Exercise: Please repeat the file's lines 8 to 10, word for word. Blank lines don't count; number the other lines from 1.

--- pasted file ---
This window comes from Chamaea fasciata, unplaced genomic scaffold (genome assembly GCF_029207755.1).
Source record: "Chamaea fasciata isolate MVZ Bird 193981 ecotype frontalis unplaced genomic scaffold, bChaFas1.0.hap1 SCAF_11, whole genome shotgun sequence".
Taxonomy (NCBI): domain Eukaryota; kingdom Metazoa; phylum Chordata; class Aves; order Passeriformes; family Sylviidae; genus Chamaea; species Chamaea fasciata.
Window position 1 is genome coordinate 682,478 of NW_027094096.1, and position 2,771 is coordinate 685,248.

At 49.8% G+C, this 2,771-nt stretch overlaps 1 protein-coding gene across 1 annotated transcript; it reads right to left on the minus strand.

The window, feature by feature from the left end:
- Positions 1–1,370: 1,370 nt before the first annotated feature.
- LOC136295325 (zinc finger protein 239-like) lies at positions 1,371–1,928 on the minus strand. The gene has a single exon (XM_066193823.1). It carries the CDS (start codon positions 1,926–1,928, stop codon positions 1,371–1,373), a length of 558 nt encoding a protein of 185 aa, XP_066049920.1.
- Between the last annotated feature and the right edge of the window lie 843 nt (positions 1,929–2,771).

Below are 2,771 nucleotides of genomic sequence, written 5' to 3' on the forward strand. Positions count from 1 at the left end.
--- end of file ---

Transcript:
- LOC136295325 (zinc finger protein 239-like) lies at positions 1,371–1,928 on the minus strand. The gene has a single exon (XM_066193823.1). It carries the CDS (start codon positions 1,926–1,928, stop codon positions 1,371–1,373), a length of 558 nt encoding a protein of 185 aa, XP_066049920.1.
- Between the last annotated feature and the right edge of the window lie 843 nt (positions 1,929–2,771).

Below are 2,771 nucleotides of genomic sequence, written 5' to 3' on the forward strand. Positions count from 1 at the left end.